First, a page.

I’ve written a number of blog entries about the subject of rejection, an issue that artists confront all the time.
Maybe it’s because I’m getting older, but I am coming to view rejection in a more circumspect way than ever before. True, it can hurt your feelings when you’re rejected. It’s only human to look at the folks who were accepted for an opportunity and think, “What have they got that I ain’t got?” (Other typical reactions include beating the table with your fist or digging a spoon deep into a pint of Ben and Jerry’s.)
Last week I was rejected from an exhibition opportunity. Or rather, I experienced the newest version of rejection: “We only contact those who are accepted.” So on notification day, I clicked on my email inbox and heard the crickets chirp. I admit, in my fantasies, I was hoping the juror would take one look at the artwork I had entered, gasp with awe, clutch his throat, and instantly assign me the most visible wall in the gallery. But that didn’t happen.
Surprisingly, though, a realization presented itself to me as I stared at the “Your inbox is empty” message. It occurred to me that REJECTION IS AN OPPORTUNITY. It isn’t meant to hurt you. It is meant to serve as a roadmap for you to follow.
You see, I truly believe that every artist who is sincere about creating work that is an honest reflection of her experience, and who works with reasonable diligence to get this work out into the world, WILL find the right opportunities. The key is to find the RIGHT venues, based on your individual goals as an artist, and where your work fits in naturally and best.
So if you are making human-sized catnip mice out of felt as a statement about animal abuse, there is no sense in applying to show at the gallery inside the frame shop down the street. The frame shop owner might be a devoted cat-lover, and a sincere admirer of your work, but it doesn’t fit into his shop, literally or conceptually, and your application will be “rejected.”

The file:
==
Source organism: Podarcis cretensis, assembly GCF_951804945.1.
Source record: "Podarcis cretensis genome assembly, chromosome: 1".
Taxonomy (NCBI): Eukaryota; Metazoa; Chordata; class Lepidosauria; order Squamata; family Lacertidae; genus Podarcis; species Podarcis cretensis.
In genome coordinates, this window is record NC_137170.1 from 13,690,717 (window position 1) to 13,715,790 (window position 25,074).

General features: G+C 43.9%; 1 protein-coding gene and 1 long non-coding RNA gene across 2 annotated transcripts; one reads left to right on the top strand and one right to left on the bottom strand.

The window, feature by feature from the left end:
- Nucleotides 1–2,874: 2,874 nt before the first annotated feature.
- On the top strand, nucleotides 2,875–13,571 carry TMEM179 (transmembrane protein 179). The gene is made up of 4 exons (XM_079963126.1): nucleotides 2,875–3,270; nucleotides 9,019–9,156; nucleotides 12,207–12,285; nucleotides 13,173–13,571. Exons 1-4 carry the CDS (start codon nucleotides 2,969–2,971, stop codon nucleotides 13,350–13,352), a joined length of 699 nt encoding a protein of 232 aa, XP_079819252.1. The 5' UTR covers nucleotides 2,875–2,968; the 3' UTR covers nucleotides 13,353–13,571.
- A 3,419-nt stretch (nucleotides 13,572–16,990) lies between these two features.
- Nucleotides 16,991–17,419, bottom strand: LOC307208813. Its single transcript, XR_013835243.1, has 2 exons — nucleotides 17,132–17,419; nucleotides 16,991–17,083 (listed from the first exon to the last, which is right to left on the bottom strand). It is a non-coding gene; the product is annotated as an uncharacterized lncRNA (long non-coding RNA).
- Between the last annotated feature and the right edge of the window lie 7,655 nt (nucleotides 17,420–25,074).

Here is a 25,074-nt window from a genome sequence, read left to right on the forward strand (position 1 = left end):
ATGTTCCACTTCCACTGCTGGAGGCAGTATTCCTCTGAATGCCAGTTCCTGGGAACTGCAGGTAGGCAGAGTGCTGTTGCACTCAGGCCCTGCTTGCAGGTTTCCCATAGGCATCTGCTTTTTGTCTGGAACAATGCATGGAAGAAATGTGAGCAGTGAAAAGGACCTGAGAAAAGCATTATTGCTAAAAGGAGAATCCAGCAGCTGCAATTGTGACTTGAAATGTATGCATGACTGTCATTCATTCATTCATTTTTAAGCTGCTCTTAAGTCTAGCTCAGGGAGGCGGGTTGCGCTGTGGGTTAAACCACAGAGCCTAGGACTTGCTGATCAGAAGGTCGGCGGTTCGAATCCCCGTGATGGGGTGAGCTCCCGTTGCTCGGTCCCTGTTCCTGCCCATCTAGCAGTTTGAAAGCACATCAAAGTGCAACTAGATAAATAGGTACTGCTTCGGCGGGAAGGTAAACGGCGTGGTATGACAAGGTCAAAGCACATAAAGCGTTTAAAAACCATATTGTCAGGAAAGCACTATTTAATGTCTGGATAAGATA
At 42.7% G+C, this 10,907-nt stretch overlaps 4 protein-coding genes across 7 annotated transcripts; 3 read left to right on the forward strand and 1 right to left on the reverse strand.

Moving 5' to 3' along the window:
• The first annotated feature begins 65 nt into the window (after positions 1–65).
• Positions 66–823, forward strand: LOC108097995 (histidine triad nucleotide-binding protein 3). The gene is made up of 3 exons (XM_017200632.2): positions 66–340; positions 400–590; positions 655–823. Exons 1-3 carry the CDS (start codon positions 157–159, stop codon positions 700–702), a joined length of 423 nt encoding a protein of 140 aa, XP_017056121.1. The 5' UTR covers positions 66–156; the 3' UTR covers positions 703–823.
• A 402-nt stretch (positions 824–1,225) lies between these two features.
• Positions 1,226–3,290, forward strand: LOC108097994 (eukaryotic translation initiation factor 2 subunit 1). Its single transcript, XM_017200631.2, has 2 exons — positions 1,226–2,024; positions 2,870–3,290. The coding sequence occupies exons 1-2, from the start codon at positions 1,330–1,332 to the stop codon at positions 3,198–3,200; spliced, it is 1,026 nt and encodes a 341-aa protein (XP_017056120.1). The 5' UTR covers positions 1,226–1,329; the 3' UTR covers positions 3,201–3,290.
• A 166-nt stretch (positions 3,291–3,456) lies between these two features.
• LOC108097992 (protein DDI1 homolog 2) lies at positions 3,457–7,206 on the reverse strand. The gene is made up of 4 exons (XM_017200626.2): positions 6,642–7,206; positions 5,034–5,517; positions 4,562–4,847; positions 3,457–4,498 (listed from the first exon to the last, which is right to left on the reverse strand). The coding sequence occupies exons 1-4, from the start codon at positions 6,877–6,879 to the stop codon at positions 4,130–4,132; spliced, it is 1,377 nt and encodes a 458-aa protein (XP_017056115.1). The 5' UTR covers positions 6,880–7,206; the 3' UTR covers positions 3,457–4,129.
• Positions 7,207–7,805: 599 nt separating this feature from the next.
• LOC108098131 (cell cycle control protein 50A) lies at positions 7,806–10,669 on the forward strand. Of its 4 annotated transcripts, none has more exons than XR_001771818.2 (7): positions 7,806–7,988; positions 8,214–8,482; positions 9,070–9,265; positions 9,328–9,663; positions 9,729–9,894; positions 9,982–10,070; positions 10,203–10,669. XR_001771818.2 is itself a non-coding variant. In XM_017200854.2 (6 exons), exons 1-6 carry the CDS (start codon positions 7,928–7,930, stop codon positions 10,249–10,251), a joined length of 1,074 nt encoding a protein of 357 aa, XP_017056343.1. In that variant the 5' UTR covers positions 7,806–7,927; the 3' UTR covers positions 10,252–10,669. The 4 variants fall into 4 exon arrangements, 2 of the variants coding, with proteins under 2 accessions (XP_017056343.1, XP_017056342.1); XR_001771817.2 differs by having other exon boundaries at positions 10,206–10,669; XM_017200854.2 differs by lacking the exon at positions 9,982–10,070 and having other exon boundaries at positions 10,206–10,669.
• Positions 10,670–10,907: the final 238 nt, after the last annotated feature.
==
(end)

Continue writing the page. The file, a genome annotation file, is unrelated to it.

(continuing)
If you are painting watercolors of the roses in your summer garden, there is no sense in applying to the stadium-sized avant-garde exhibition space in town. Not that your work isn’t wonderful -- there are many viewers who would be charmed by it – but your small studies would be lost in that giant space, and would not fit in with that particular gallery’s aesthetic.
I am starting to be truly honest with myself about where my work fits and where it doesn’t fit. And that doesn’t mean it’s bad or wrong for not fitting in to certain venues, it just means that it doesn’t fit, and it’s time to devote my energy to figuring out where it DOES fit. Because when it does fit, there is a beautiful synergy. The work complements the space; the space complements the work; and the administration, the audience, and the artist have a satisfying experience.
My job is to look at my work honestly, do my research thoroughly, and not get hung up on victim-oriented thoughts along the lines of, “He got in, why didn’t I? She shows there, why don’t I?” With these practical actions, and a little faith and luck thrown in, the key in your hand WILL open the right door.
ETA: A friend who also entered the juried show I referred to in this post told me that there were 1,200 entrants!